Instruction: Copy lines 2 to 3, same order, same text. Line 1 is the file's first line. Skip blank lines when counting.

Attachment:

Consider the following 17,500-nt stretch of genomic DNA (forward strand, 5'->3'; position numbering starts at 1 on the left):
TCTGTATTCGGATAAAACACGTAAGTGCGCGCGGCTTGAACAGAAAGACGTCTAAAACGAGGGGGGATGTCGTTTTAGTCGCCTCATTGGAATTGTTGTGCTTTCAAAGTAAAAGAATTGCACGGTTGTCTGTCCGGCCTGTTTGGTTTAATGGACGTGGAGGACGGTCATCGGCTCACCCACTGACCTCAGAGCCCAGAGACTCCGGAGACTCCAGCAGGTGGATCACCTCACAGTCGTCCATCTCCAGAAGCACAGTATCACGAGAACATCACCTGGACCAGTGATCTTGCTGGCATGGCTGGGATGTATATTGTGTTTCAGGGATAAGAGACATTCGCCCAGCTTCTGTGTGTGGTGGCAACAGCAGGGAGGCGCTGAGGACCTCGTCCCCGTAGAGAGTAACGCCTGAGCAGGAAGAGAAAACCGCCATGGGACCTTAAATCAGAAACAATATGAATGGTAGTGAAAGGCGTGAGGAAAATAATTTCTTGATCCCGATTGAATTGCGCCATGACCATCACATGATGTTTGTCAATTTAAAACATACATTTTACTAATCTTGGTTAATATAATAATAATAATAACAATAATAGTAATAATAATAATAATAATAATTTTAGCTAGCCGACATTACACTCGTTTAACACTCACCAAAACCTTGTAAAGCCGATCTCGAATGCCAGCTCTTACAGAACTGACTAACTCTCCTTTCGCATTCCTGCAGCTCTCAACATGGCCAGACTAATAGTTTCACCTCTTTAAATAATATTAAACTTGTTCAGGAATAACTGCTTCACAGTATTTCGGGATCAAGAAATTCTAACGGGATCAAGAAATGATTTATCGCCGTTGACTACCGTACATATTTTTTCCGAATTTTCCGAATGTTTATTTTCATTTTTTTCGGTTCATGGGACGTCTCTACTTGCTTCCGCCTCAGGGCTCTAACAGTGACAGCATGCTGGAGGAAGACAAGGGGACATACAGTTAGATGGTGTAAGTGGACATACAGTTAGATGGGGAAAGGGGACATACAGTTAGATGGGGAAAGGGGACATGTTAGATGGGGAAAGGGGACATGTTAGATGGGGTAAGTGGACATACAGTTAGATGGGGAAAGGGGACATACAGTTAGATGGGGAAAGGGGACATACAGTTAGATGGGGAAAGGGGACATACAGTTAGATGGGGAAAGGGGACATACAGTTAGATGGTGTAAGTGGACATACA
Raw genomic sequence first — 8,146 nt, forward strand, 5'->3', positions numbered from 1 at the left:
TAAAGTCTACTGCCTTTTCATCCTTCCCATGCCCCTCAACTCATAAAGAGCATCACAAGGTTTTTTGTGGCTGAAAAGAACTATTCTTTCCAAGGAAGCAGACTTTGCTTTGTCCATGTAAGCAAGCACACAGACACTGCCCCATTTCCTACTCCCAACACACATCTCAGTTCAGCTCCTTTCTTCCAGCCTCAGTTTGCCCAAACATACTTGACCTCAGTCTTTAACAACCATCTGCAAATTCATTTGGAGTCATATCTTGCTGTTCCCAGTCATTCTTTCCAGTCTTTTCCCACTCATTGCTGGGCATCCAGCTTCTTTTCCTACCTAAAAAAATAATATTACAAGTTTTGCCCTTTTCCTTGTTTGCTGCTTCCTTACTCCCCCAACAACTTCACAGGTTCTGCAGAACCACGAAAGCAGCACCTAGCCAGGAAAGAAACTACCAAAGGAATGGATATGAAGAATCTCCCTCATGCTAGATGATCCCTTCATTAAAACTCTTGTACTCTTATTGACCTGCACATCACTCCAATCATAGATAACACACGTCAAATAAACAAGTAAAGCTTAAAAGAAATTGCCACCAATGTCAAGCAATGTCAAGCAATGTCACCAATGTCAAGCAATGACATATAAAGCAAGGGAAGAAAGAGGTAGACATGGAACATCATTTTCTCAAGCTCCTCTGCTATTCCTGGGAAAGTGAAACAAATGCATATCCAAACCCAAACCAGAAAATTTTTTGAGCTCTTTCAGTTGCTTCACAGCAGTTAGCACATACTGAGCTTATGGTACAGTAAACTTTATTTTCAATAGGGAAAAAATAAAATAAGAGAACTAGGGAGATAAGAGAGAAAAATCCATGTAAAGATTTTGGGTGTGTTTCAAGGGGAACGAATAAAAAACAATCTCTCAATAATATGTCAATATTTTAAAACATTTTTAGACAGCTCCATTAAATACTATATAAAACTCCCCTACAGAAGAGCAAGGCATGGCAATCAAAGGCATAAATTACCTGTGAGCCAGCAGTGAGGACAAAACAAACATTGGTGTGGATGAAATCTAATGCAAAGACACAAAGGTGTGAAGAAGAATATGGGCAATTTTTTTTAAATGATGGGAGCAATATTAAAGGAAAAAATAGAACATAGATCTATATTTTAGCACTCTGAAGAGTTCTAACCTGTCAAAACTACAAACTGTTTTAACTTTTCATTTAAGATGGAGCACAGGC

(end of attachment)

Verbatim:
TCTGTATTCGGATAAAACACGTAAGTGCGCGCGGCTTGAACAGAAAGACGTCTAAAACGAGGGGGGATGTCGTTTTAGTCGCCTCATTGGAATTGTTGTGCTTTCAAAGTAAAAGAATTGCACGGTTGTCTGTCCGGCCTGTTTGGTTTAATGGACGTGGAGGACGGTCATCGGCTCACCCACTGACCTCAGAGCCCAGAGACTCCGGAGACTCCAGCAGGTGGATCACCTCACAGTCGTCCATCTCCAGAAGCACAGTATCACGAGAACATCACCTGGACCAGTGATCTTGCTGGCATGGCTGGGATGTATATTGTGTTTCAGGGATAAGAGACATTCGCCCAGCTTCTGTGTGTGGTGGCAACAGCAGGGAGGCGCTGAGGACCTCGTCCCCGTAGAGAGTAACGCCTGAGCAGGAAGAGAAAACCGCCATGGGACCTTAAATCAGAAACAATATGAATGGTAGTGAAAGGCGTGAGGAAAATAATTTCTTGATCCCGATTGAATTGCGCCATGACCATCACATGATGTTTGTCAATTTAAAACATACATTTTACTAATCTTGGTTAATATAATAATAATAATAACAATAATAGTAATAATAATAATAATAATAATTTTAGCTAGCCGACATTACACTCGTTTAACACTCACCAAAACCTTGTAAAGCCGATCTCGAATGCCAGCTCTTACAGAACTGACTAACTCTCCTTTCGCATTCCTGCAGCTCTCAACATGGCCAGACTAATAGTTTCACCTCTTTAAATAATATTAAACTTGTTCAGGAATAACTGCTTCACAGTATTTCGGGATCAAGAAATTCTAACGGGATCAAGAAATGATTTATCGCCGTTGACTACCGTACATATTTTTTCCGAATTTTCCGAATGTTTATTTTCATTTTTTTCGGTTCATGGGACGTCTCTACTTGCTTCCGCCTCAGGGCTCTAACAGTGACAGCATGCTGGAGGAAGACAAGGGGACATACAGTTAGATGGTGTAAGTGGACATACAGTTAGATGGGGAAAGGGGACATACAGTTAGATGGGGAAAGGGGACATGTTAGATGGGGAAAGGGGACATGTTAGATGGGGTAAGTGGACATACAGTTAGATGGGGAAAGGGGACATACAGTTAGATGGGGAAAGGGGACATACAGTTAGATGGGGAAAGGGGACATACAGTTAGATGGGGAAAGGGGACATACAGTTAGATGGTGTAAGTGGACATACA
Raw genomic sequence first — 8,146 nt, forward strand, 5'->3', positions numbered from 1 at the left: